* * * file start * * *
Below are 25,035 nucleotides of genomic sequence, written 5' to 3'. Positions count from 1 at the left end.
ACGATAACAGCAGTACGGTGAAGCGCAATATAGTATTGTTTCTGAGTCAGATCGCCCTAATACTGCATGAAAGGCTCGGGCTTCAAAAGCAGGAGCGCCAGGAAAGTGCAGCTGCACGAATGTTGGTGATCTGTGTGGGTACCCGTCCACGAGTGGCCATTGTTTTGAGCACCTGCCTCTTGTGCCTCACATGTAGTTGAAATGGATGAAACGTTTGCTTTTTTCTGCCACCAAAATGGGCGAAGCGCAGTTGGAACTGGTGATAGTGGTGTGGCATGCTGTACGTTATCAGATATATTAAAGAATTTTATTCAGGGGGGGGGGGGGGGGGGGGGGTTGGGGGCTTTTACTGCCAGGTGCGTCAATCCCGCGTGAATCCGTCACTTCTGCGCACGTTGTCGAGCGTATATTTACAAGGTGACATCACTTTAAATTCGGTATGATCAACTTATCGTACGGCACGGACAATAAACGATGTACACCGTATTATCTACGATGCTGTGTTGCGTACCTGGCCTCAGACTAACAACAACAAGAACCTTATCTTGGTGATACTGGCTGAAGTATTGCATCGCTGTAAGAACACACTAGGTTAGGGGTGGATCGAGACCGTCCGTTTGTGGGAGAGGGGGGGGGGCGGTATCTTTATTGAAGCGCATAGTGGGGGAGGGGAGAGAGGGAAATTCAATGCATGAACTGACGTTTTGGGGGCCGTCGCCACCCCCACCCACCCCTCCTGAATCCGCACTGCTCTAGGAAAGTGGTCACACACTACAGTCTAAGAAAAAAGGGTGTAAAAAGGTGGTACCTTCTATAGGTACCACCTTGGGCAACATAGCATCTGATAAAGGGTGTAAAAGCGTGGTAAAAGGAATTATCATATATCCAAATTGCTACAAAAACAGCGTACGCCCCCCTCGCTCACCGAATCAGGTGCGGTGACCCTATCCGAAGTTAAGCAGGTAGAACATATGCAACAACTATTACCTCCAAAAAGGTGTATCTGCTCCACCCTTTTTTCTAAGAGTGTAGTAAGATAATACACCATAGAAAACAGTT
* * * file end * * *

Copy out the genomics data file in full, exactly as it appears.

Below are 25,035 nucleotides of genomic sequence, written 5' to 3'. Positions count from 1 at the left end.
ACGATAACAGCAGTACGGTGAAGCGCAATATAGTATTGTTTCTGAGTCAGATCGCCCTAATACTGCATGAAAGGCTCGGGCTTCAAAAGCAGGAGCGCCAGGAAAGTGCAGCTGCACGAATGTTGGTGATCTGTGTGGGTACCCGTCCACGAGTGGCCATTGTTTTGAGCACCTGCCTCTTGTGCCTCACATGTAGTTGAAATGGATGAAACGTTTGCTTTTTTCTGCCACCAAAATGGGCGAAGCGCAGTTGGAACTGGTGATAGTGGTGTGGCATGCTGTACGTTATCAGATATATTAAAGAATTTTATTCAGGGGGGGGGGGGGGGGGGGGGGTTGGGGGCTTTTACTGCCAGGTGCGTCAATCCCGCGTGAATCCGTCACTTCTGCGCACGTTGTCGAGCGTATATTTACAAGGTGACATCACTTTAAATTCGGTATGATCAACTTATCGTACGGCACGGACAATAAACGATGTACACCGTATTATCTACGATGCTGTGTTGCGTACCTGGCCTCAGACTAACAACAACAAGAACCTTATCTTGGTGATACTGGCTGAAGTATTGCATCGCTGTAAGAACACACTAGGTTAGGGGTGGATCGAGACCGTCCGTTTGTGGGAGAGGGGGGGGGGCGGTATCTTTATTGAAGCGCATAGTGGGGGAGGGGAGAGAGGGAAATTCAATGCATGAACTGACGTTTTGGGGGCCGTCGCCACCCCCACCCACCCCTCCTGAATCCGCACTGCTCTAGGAAAGTGGTCACACACTACAGTCTAAGAAAAAAGGGTGTAAAAAGGTGGTACCTTCTATAGGTACCACCTTGGGCAACATAGCATCTGATAAAGGGTGTAAAAGCGTGGTAAAAGGAATTATCATATATCCAAATTGCTACAAAAACAGCGTACGCCCCCCTCGCTCACCGAATCAGGTGCGGTGACCCTATCCGAAGTTAAGCAGGTAGAACATATGCAACAACTATTACCTCCAAAAAGGTGTATCTGCTCCACCCTTTTTTCTAAGAGTGTAGTAAGATAATACACCATAGAAAACAGTT